It may be noticed that every oil company advises the motorist to empty his engine sump fairly frequently and refill with fresh oil—say, every 1,000 miles during a car’s first year and subsequently every 1,500.
One is frequently asked by cynically-minded readers whether this advice is not merely sales propaganda.
Frankly, no. There is a perfectly sound and sufficient reason. It is not that the oil itself becomes “worn out” and so useless, but that it becomes contaminated.
“This occurs on even the best regulated car” says a technical expert in the Shell Research Department. ” There are five main sources of contamination—unburnt petrol in the oil, condensation of water vapour, particles of carbon, grains of road dust and small quantities of metal worn off the moving engine parts.
“Petrol, of course, thins down the oil it mixes with, and so in time impairs its lubricating qualities. “Then, water vapour is a normal product of combustion.
This is why on cold mornings you can sometimes see water dripping from the cold end of the exhaust pipe.
“Some of it—a good deal, if the pistons, rings and cylinder bores are at all worn—finds its way, like unburnt petrol, past the piston rings into the crankcase and sump. So also with particles of carbon from the cylinder head, and with road dust admitted through the carburetter.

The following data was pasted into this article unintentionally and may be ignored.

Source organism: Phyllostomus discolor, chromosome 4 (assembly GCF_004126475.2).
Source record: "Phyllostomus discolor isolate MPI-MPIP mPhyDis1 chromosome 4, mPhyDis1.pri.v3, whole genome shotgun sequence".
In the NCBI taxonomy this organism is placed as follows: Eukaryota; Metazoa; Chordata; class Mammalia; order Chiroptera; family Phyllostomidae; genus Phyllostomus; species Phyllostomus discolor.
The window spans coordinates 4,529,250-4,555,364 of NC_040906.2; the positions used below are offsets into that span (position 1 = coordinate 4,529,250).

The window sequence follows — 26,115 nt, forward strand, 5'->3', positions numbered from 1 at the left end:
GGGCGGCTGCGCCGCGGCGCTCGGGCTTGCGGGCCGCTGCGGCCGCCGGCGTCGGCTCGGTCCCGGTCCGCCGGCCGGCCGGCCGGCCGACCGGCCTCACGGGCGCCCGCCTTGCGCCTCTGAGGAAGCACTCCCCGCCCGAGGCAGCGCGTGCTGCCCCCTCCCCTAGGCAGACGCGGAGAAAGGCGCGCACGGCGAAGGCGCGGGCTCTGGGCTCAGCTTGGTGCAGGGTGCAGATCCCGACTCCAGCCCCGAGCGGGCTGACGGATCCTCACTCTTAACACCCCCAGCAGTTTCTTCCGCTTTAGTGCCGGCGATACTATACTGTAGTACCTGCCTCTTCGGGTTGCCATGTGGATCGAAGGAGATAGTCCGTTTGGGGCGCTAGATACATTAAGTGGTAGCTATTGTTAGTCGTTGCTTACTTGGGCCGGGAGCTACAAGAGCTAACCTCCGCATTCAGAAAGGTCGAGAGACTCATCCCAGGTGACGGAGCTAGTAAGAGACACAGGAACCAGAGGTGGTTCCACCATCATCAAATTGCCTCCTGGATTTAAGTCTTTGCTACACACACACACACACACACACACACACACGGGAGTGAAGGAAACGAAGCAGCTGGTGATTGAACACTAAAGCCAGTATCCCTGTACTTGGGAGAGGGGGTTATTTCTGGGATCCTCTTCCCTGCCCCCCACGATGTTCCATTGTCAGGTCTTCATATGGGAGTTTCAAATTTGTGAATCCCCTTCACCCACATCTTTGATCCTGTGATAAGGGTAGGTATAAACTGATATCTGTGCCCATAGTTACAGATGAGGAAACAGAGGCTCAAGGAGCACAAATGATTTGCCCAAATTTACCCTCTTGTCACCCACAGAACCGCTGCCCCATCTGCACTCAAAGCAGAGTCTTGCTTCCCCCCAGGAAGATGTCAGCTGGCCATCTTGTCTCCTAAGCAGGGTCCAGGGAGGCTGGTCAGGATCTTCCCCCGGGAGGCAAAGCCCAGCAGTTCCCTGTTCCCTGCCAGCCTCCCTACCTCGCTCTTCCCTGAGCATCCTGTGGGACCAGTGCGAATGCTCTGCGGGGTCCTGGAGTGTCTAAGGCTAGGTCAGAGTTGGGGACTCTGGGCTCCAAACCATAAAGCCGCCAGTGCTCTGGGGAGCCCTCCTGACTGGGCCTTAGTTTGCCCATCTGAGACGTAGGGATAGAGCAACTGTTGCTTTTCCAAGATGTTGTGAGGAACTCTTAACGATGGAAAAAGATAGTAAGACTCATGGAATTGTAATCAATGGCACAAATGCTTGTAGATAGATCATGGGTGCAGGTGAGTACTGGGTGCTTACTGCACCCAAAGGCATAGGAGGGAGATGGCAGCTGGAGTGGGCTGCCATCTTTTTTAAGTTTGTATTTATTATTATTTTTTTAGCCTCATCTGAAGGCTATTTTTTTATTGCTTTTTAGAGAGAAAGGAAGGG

“If these impurities are allowed to remain in the lubricating oil they will circulate to the bearings and cylinder bores where they are bound to have an abrasive wearing effect.
” The only remedy is to drain off the old oil—being careful to do so when it is hot, after a run, so that it flows freely—and refill with fresh oil. Years of research and practical experience with our own very large fleet of cars and commercial vehicles have shown us at what intervals this ought to be done.
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